CSPI Alleges Infant Formula Misbranding to FDA
On February 10, 2021, the Center for Science in the Public Interest (CSPI) sent a letter to the U.S. Food and Drug Administration urging it to take enforcement action against the marketing of various products labeled as infant formula but marketed for use by children over 12 months.
In its letter, CSPI argues that the Federal Food, Drug and Cosmetic Act defines “infant formula” as “a food which purports to be or is represented for special dietary use solely as a food for infants by reason of its simulation of human milk or its suitability as a complete or partial substitute for human milk.” CSPI notes that because “infant” is defined by regulation as a person no more than 12 months old, infant formulas that are marketed for children over 12 months old are misbranded and should be labeled as “transition formula.” Further, CSPI argues that any food product marketed for children over 12 months old must bear FDA’s standard Nutrition Facts label, not an infant formula nutrition label.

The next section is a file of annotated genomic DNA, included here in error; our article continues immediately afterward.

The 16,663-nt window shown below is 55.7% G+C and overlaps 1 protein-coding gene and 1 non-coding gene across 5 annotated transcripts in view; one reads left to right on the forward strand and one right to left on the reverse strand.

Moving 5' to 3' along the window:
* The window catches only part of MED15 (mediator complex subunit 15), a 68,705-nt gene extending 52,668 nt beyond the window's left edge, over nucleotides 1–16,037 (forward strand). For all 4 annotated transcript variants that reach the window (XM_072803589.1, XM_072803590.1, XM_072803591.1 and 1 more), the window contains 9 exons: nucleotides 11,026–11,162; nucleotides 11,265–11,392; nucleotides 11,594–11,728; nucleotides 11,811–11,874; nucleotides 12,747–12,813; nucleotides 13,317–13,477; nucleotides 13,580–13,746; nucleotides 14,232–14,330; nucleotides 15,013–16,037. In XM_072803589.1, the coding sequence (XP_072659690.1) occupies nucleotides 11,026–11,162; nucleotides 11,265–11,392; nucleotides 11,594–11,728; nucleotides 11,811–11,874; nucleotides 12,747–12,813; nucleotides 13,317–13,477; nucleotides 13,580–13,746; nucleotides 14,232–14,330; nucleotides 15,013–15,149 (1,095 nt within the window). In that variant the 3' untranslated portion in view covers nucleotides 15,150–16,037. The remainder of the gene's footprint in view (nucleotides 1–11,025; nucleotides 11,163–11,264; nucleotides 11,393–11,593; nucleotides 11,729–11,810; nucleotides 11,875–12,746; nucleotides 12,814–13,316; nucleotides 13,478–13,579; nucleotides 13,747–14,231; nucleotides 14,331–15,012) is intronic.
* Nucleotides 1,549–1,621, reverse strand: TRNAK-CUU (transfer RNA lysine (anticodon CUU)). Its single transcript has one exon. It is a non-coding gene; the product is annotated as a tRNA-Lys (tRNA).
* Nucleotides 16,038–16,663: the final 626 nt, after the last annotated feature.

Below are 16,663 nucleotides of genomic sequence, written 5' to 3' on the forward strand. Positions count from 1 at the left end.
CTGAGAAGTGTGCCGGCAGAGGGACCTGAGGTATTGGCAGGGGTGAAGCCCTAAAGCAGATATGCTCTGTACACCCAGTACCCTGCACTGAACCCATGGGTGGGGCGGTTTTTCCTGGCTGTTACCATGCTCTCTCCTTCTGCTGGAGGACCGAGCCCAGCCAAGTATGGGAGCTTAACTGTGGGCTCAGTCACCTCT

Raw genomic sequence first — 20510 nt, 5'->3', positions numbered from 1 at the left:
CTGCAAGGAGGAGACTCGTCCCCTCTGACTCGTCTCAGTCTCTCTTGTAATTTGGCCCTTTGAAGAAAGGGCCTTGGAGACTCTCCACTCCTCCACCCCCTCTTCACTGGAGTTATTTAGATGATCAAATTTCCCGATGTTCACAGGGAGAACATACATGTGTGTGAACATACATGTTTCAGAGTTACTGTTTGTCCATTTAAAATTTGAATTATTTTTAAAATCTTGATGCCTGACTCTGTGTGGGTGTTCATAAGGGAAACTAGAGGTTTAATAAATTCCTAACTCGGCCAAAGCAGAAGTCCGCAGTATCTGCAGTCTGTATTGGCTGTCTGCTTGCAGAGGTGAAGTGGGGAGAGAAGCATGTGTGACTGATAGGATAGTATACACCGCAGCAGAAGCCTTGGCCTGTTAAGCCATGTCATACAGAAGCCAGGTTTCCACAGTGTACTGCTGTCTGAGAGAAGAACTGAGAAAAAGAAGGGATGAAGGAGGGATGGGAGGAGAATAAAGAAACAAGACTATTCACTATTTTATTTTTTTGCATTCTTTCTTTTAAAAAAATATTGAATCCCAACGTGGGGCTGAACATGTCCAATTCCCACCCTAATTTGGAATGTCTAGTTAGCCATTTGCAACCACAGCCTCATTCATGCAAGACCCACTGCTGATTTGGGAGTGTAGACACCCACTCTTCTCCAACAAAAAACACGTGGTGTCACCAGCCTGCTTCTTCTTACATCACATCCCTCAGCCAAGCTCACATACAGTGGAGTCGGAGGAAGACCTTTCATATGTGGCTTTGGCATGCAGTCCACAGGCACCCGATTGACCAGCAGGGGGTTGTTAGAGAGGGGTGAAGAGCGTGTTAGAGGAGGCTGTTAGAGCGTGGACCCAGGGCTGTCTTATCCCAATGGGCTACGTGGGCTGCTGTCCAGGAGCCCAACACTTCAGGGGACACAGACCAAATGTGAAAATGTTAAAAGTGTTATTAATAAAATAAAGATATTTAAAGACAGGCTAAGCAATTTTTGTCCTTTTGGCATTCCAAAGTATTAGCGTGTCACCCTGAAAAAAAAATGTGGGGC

CSPI claims that the infant foods that are marketed for children over 12 months old are primarily composed of powdered milk, vegetable oil, corn syrup solids (or other sources of added sugars), and added nutrients, which are appropriate for infants but not toddlers. Thus, CSPI claims that these products’ labeling may mislead consumers to believe that infant formula and/or infant formula-like products are necessary for children beyond infancy. CSPI’s letter to FDA follows recent class action lawsuits against baby food manufacturers for allegedly failing to disclose the presence of unsafe levels of heavy metals in baby foods. We will continue to monitor any developments.